Mr Blake: Is that of concern, given that you had been involved in quite a few criminal prosecutions for a number of years by that stage?

Martin Smith: Well, everything was going to be reviewed, wasn’t it? That was the point. We were then going to review things.

Mr Blake: But was it of concern that you, a person who had conduct of cases, a solicitor who had conduct of cases, wasn’t aware of the test for disclosure once people had been convicted?

Martin Smith: I didn’t see it as a concern. I regard it as professional development.

Mr Blake: Do you see it as a concern now that you weren’t aware of that test?

Martin Smith: I do, yes.

Mr Blake: Thank you, sir. That might be an appropriate moment to take our mid-afternoon break. If we could come back at 3.25, please.

Sir Wyn Williams: Yes, certainly.

Just before we go, though – and stop me, Mr Blake, if you’re going to continue to pursue this – but I’m still baffled about how it can be, Mr Smith, that you quite rightly take the view that the Helen Rose Report and the Second Sight Report should be disclosed but there doesn’t appear to be any consideration at all about the disclosure of your discoveries relating to Mr Jenkins, if I can put it in that way, because, in particular, in relation to the Helen Rose Report, but really in relation to both, all of those matters are inextricably linked, are they not?

Martin Smith: I cannot recall, sir, any discussion within the office about disclosing information with regard to the position with regard to Mr Jenkins. I don’t recall that being discussed at that point or indeed –

Sir Wyn Williams: No, but that in itself is, let’s just say, surprising, is it not, because you have your conversation with Mr Jenkins on 28 June. That immediately raises alarm bells, one would imagine, and I think that’s the purport of your evidence. We then get, sequentially, Second Sight and Helen Rose in quick succession, literally within a short number of weeks from the discussion with Mr Jenkins and, on 15 July, Mr Clarke actually puts in writing, in unequivocal terms, his very many misgivings about Mr Jenkins.

So it does seem very odd that this isn’t a topic of discussion, in particular in relation to what you’re going to do about Mr Ishaq, who may or may not still have been in prison at that point. Anyway there we are.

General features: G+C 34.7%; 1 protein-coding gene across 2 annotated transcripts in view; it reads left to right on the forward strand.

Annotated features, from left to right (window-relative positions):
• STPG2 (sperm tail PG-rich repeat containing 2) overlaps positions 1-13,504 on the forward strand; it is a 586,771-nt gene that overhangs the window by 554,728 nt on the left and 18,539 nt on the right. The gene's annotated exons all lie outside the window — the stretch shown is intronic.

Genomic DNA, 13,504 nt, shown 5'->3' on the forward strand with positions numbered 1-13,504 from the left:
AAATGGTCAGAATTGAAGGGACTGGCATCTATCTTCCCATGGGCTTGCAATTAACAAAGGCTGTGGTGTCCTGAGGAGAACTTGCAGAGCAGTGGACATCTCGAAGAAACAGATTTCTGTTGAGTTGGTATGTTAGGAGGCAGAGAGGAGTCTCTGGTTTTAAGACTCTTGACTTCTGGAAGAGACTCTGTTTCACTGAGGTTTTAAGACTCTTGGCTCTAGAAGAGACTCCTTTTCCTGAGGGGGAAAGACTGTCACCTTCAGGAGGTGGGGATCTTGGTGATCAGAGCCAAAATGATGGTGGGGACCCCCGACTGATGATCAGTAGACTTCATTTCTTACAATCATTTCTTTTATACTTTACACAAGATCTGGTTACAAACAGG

3.25, sorry.

Mr Blake: Sir, I think Mr Smith may just like to answer.

The Witness: Sir, would you like me to revisit that after the break?

Sir Wyn Williams: Yes, by all means. Think about it.

The Witness: I can answer it now but I’m aware that we’re about to have a break.

Sir Wyn Williams: Yeah, go on, we’ll extend the break until 3.30. You answer it.

The Witness: Okay, thank you. So there was literally no discussion, as I recall, about disclosing information about Mr Jenkins, and when we subsequently went to see Brian Altman KC to discuss the file review process and the letters that were being sent to others with regard to post-conviction disclosure, I don’t recall it being mentioned then, I don’t recall it being suggested that a paragraph should be inserted to deal with Mr Jenkins.

Sir Wyn Williams: Well, no doubt that is an issue that will be taken up sequentially with the lawyers who come after you, Mr Smith. Thank you.

Mr Blake: Thank you, sir. 3.30.

(3.12 pm)

(A short break)

(3.30 pm)

Mr Blake: Thank you, sir.

Moving on to the Criminal Cases Review Commission, can we please look at POL00039994. They send a letter on 12 July 2013, so the same time period as the documents we’ve just been looking at, around the same time as that letter was being drafted to Mr Ishaq. If we scroll down, please, it’s sent to Paula Vennells and it says:

“For obvious reasons, we have read the recent media coverage concerning the Post Office Horizon computer system with interest. Clearly, it would be very useful for us to have more information directly from the Post Office, especially accurate information as to the number of criminal convictions that might be impacted by the issue and what action is proposed, or being taken, in that respect.”

So this is following the publicity relating to the Second Sight Interim Report.

Martin Smith: Yes.

Mr Blake: Could we please turn to POL00039998. Do you recall as a firm being tasked to draft a response to the letter?

Martin Smith: I think we were. Well, it would appear that we were but I don’t recall it.

Mr Blake: We have here an email from you –

Martin Smith: Yes.

Mr Blake: – to Susan Crichton:


“Please find attached documents prepared by Simon in response to the letter from the CCRC.”

If we scroll down we can see Simon Clarke:

“Herewith my response to the CCRC letter. The pdf is simply a brief discussion of the CCRC’s criteria; the Word.doc is a draft response for POL if they think it may assist.”

Do you recall if this was something simply volunteered by yourself and Mr Clarke or whether it was something specifically requested by Susan Crichton, or something else?

Martin Smith: I’m afraid I can’t remember.

Mr Blake: Could we look at the first document that was attached, and that’s POL00039993. Do you recall seeing this document? This was attached to that email that you sent to Susan Crichton.

Martin Smith: I don’t know whether I considered it in any depth.

Mr Blake: Do you recall why this was prepared?

Martin Smith: I would imagine that Mr Clarke was simply providing information at the request of Post Office Limited and the Legal Department but I don’t – I can’t recall having anything, really, to do with this, apart from sending it on.

Mr Blake: Can we look at the other attachment and that’s the draft response, that’s POL00039995. These are the draft paragraphs for insertion into the reply. I’ll just read to you a few sections from this. The second paragraph, halfway through, it says: